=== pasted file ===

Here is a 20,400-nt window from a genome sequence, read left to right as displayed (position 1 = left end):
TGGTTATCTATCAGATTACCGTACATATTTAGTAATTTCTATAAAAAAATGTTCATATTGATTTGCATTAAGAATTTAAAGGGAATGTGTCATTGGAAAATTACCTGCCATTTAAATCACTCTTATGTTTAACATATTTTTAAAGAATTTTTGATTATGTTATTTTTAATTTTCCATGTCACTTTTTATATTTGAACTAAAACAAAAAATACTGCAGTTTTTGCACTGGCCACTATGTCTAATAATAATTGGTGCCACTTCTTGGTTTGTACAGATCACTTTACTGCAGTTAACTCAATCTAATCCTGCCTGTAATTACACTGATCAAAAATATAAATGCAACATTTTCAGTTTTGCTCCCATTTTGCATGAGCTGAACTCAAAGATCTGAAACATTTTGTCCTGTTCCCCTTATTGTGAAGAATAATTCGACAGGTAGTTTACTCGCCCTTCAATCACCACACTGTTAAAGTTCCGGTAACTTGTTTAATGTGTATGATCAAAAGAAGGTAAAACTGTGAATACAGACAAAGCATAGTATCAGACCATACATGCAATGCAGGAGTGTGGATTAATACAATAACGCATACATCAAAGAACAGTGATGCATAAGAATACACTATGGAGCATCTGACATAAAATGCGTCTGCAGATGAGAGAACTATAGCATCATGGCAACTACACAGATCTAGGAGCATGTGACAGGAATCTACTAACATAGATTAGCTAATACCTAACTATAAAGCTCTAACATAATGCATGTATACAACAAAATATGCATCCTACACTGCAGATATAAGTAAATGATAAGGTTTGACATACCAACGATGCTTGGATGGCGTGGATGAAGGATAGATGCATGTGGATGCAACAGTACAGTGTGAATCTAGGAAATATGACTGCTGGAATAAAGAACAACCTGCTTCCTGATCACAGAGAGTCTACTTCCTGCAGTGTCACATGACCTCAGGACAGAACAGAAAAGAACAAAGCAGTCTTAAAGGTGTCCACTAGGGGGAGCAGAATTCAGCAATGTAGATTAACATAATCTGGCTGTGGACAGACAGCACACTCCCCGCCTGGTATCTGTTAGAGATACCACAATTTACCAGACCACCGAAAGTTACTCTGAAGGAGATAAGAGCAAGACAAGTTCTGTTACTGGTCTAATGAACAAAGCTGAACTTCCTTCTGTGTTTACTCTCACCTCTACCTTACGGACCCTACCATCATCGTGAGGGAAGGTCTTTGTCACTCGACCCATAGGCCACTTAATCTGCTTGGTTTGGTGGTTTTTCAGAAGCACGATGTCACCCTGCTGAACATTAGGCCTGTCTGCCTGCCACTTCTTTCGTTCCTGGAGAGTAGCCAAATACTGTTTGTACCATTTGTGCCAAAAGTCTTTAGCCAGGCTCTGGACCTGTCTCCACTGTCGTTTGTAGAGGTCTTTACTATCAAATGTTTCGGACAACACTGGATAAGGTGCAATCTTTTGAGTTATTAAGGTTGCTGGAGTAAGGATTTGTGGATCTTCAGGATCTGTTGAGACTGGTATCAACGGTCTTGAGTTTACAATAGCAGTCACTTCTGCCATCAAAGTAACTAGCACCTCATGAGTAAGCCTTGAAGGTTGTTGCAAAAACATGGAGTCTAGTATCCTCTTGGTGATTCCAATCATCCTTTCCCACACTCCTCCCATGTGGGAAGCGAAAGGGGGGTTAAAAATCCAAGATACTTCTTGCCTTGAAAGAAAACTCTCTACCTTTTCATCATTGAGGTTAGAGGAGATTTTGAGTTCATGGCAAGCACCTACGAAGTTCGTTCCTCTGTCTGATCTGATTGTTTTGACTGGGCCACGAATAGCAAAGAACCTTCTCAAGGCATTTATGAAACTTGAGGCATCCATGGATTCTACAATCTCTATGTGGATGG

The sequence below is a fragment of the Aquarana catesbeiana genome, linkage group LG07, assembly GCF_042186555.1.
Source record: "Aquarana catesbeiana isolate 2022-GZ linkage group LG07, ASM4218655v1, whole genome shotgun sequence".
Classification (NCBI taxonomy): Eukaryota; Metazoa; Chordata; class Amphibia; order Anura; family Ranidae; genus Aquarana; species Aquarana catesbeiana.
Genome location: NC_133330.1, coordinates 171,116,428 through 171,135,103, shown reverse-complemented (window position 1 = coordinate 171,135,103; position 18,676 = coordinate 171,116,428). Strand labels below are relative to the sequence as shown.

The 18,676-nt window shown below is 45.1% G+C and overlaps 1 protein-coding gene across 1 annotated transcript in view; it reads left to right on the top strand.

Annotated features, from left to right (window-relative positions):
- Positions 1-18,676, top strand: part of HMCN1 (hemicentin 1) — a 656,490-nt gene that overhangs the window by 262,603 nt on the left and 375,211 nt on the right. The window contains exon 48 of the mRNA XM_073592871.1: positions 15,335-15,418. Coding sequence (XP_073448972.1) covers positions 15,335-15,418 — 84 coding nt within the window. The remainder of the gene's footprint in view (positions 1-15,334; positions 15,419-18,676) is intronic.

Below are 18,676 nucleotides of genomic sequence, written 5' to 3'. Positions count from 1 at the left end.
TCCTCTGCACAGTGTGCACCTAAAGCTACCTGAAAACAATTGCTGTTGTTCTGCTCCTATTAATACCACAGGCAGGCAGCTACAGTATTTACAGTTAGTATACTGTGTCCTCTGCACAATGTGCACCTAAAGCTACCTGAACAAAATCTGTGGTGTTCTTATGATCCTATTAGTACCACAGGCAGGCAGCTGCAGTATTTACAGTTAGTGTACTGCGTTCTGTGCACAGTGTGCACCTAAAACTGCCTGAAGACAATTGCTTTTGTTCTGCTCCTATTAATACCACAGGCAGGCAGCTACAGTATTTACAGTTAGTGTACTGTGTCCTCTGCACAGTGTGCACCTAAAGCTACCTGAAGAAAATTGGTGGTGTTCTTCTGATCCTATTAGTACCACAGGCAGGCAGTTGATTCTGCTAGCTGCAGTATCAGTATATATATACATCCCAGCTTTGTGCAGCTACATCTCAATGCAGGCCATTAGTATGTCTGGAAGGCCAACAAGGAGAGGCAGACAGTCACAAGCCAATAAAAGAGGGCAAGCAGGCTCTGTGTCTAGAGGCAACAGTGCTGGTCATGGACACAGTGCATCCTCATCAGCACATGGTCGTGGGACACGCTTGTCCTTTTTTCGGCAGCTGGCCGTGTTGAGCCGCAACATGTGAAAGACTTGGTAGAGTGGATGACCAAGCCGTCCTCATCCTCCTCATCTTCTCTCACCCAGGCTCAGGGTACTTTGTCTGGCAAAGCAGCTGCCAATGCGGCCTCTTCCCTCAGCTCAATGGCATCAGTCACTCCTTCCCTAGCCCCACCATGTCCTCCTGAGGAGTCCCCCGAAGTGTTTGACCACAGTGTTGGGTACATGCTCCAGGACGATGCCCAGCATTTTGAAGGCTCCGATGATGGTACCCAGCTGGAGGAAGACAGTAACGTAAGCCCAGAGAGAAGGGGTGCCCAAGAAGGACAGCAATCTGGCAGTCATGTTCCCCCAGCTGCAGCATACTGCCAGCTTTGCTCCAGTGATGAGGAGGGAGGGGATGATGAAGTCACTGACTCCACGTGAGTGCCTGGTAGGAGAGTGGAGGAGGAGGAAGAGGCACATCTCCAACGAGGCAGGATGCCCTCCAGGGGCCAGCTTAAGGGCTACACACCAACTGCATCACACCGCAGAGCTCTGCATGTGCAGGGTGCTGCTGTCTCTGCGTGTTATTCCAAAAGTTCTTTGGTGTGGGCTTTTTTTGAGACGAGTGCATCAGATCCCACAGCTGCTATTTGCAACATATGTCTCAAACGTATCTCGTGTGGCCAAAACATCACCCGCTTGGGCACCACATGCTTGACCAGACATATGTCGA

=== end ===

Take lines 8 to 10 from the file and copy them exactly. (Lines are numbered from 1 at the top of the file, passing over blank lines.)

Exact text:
Annotated features, from left to right (window-relative positions):
- Positions 1-18,676, top strand: part of HMCN1 (hemicentin 1) — a 656,490-nt gene that overhangs the window by 262,603 nt on the left and 375,211 nt on the right. The window contains exon 48 of the mRNA XM_073592871.1: positions 15,335-15,418. Coding sequence (XP_073448972.1) covers positions 15,335-15,418 — 84 coding nt within the window. The remainder of the gene's footprint in view (positions 1-15,334; positions 15,419-18,676) is intronic.

Below are 18,676 nucleotides of genomic sequence, written 5' to 3'. Positions count from 1 at the left end.